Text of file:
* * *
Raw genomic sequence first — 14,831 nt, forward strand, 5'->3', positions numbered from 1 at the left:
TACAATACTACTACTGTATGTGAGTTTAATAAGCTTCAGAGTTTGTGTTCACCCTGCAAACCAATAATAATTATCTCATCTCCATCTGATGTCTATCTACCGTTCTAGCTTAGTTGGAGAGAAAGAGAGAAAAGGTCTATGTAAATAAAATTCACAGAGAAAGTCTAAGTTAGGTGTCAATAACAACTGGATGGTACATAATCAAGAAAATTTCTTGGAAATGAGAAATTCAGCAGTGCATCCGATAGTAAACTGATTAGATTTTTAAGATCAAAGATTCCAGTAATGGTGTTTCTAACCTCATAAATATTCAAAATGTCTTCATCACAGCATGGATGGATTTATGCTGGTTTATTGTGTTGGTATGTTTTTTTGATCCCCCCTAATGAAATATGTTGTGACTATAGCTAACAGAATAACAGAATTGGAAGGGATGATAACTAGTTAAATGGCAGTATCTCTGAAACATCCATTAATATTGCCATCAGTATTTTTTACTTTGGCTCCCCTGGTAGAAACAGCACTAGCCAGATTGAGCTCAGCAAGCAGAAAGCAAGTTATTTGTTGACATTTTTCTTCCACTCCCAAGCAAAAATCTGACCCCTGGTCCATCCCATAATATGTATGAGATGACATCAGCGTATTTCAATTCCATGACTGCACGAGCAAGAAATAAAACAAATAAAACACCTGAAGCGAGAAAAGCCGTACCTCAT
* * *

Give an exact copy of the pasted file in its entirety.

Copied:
Raw genomic sequence first — 14,831 nt, forward strand, 5'->3', positions numbered from 1 at the left:
TACAATACTACTACTGTATGTGAGTTTAATAAGCTTCAGAGTTTGTGTTCACCCTGCAAACCAATAATAATTATCTCATCTCCATCTGATGTCTATCTACCGTTCTAGCTTAGTTGGAGAGAAAGAGAGAAAAGGTCTATGTAAATAAAATTCACAGAGAAAGTCTAAGTTAGGTGTCAATAACAACTGGATGGTACATAATCAAGAAAATTTCTTGGAAATGAGAAATTCAGCAGTGCATCCGATAGTAAACTGATTAGATTTTTAAGATCAAAGATTCCAGTAATGGTGTTTCTAACCTCATAAATATTCAAAATGTCTTCATCACAGCATGGATGGATTTATGCTGGTTTATTGTGTTGGTATGTTTTTTTGATCCCCCCTAATGAAATATGTTGTGACTATAGCTAACAGAATAACAGAATTGGAAGGGATGATAACTAGTTAAATGGCAGTATCTCTGAAACATCCATTAATATTGCCATCAGTATTTTTTACTTTGGCTCCCCTGGTAGAAACAGCACTAGCCAGATTGAGCTCAGCAAGCAGAAAGCAAGTTATTTGTTGACATTTTTCTTCCACTCCCAAGCAAAAATCTGACCCCTGGTCCATCCCATAATATGTATGAGATGACATCAGCGTATTTCAATTCCATGACTGCACGAGCAAGAAATAAAACAAATAAAACACCTGAAGCGAGAAAAGCCGTACCTCAT